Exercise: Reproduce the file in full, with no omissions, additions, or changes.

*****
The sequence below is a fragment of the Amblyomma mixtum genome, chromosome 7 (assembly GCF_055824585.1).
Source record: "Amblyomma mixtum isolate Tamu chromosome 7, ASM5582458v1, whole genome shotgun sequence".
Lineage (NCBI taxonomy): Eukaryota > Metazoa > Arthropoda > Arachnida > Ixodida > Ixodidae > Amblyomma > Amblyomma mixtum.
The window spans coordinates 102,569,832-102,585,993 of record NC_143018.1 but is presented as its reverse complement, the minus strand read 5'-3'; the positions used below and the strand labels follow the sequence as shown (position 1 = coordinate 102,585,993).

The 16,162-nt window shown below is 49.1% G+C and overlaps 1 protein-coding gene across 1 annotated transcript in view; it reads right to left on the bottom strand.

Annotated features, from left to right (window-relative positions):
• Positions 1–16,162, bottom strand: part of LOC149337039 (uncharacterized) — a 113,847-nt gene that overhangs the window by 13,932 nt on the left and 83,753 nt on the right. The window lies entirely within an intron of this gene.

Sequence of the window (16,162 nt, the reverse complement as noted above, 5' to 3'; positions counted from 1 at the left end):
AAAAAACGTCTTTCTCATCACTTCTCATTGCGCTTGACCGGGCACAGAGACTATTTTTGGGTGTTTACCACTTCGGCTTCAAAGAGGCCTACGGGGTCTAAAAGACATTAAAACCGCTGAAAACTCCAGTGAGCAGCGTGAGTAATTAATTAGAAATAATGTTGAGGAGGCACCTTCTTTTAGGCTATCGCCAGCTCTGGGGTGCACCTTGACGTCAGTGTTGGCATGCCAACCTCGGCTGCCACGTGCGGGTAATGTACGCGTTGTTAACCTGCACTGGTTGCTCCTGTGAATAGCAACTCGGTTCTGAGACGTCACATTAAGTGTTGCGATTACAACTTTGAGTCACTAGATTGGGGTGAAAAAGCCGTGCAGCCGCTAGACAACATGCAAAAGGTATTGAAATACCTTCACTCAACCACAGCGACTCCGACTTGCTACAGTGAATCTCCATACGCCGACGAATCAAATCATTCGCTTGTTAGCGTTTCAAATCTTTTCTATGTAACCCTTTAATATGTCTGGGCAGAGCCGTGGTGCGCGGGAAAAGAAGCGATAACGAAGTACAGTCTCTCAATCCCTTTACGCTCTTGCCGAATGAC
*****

The sequence below is a fragment of the Amblyomma mixtum genome, chromosome 7 (assembly GCF_055824585.1).
Source record: "Amblyomma mixtum isolate Tamu chromosome 7, ASM5582458v1, whole genome shotgun sequence".
Lineage (NCBI taxonomy): Eukaryota > Metazoa > Arthropoda > Arachnida > Ixodida > Ixodidae > Amblyomma > Amblyomma mixtum.
The window spans coordinates 102,569,832-102,585,993 of record NC_143018.1 but is presented as its reverse complement, the minus strand read 5'-3'; the positions used below and the strand labels follow the sequence as shown (position 1 = coordinate 102,585,993).

The 16,162-nt window shown below is 49.1% G+C and overlaps 1 protein-coding gene across 1 annotated transcript in view; it reads right to left on the bottom strand.

Annotated features, from left to right (window-relative positions):
• Positions 1–16,162, bottom strand: part of LOC149337039 (uncharacterized) — a 113,847-nt gene that overhangs the window by 13,932 nt on the left and 83,753 nt on the right. The window lies entirely within an intron of this gene.

Sequence of the window (16,162 nt, the reverse complement as noted above, 5' to 3'; positions counted from 1 at the left end):
AAAAAACGTCTTTCTCATCACTTCTCATTGCGCTTGACCGGGCACAGAGACTATTTTTGGGTGTTTACCACTTCGGCTTCAAAGAGGCCTACGGGGTCTAAAAGACATTAAAACCGCTGAAAACTCCAGTGAGCAGCGTGAGTAATTAATTAGAAATAATGTTGAGGAGGCACCTTCTTTTAGGCTATCGCCAGCTCTGGGGTGCACCTTGACGTCAGTGTTGGCATGCCAACCTCGGCTGCCACGTGCGGGTAATGTACGCGTTGTTAACCTGCACTGGTTGCTCCTGTGAATAGCAACTCGGTTCTGAGACGTCACATTAAGTGTTGCGATTACAACTTTGAGTCACTAGATTGGGGTGAAAAAGCCGTGCAGCCGCTAGACAACATGCAAAAGGTATTGAAATACCTTCACTCAACCACAGCGACTCCGACTTGCTACAGTGAATCTCCATACGCCGACGAATCAAATCATTCGCTTGTTAGCGTTTCAAATCTTTTCTATGTAACCCTTTAATATGTCTGGGCAGAGCCGTGGTGCGCGGGAAAAGAAGCGATAACGAAGTACAGTCTCTCAATCCCTTTACGCTCTTGCCGAATGAC